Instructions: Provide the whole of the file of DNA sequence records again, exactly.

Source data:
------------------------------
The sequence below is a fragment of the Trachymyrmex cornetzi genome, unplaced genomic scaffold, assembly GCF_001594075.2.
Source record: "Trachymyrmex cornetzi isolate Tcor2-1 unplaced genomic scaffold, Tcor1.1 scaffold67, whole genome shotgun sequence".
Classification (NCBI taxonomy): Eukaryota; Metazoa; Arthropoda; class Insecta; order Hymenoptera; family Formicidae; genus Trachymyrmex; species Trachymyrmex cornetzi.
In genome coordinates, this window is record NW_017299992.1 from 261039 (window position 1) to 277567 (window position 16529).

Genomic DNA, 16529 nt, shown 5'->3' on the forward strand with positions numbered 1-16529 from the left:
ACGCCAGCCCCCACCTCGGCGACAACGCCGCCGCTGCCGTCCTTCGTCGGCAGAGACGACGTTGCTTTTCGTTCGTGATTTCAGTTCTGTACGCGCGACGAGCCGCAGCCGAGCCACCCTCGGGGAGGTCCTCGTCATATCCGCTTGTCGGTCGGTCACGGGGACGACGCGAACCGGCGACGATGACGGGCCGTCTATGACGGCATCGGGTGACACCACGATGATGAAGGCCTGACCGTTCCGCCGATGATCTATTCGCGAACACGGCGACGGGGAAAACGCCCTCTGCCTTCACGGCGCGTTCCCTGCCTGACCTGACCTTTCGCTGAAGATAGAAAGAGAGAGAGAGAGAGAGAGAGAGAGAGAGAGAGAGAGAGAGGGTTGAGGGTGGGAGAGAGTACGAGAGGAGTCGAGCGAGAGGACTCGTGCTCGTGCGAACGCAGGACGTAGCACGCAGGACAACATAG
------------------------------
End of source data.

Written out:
The sequence below is a fragment of the Trachymyrmex cornetzi genome, unplaced genomic scaffold, assembly GCF_001594075.2.
Source record: "Trachymyrmex cornetzi isolate Tcor2-1 unplaced genomic scaffold, Tcor1.1 scaffold67, whole genome shotgun sequence".
Classification (NCBI taxonomy): Eukaryota; Metazoa; Arthropoda; class Insecta; order Hymenoptera; family Formicidae; genus Trachymyrmex; species Trachymyrmex cornetzi.
In genome coordinates, this window is record NW_017299992.1 from 261039 (window position 1) to 277567 (window position 16529).

Genomic DNA, 16529 nt, shown 5'->3' on the forward strand with positions numbered 1-16529 from the left:
ACGCCAGCCCCCACCTCGGCGACAACGCCGCCGCTGCCGTCCTTCGTCGGCAGAGACGACGTTGCTTTTCGTTCGTGATTTCAGTTCTGTACGCGCGACGAGCCGCAGCCGAGCCACCCTCGGGGAGGTCCTCGTCATATCCGCTTGTCGGTCGGTCACGGGGACGACGCGAACCGGCGACGATGACGGGCCGTCTATGACGGCATCGGGTGACACCACGATGATGAAGGCCTGACCGTTCCGCCGATGATCTATTCGCGAACACGGCGACGGGGAAAACGCCCTCTGCCTTCACGGCGCGTTCCCTGCCTGACCTGACCTTTCGCTGAAGATAGAAAGAGAGAGAGAGAGAGAGAGAGAGAGAGAGAGAGAGAGAGAGGGTTGAGGGTGGGAGAGAGTACGAGAGGAGTCGAGCGAGAGGACTCGTGCTCGTGCGAACGCAGGACGTAGCACGCAGGACAACATAG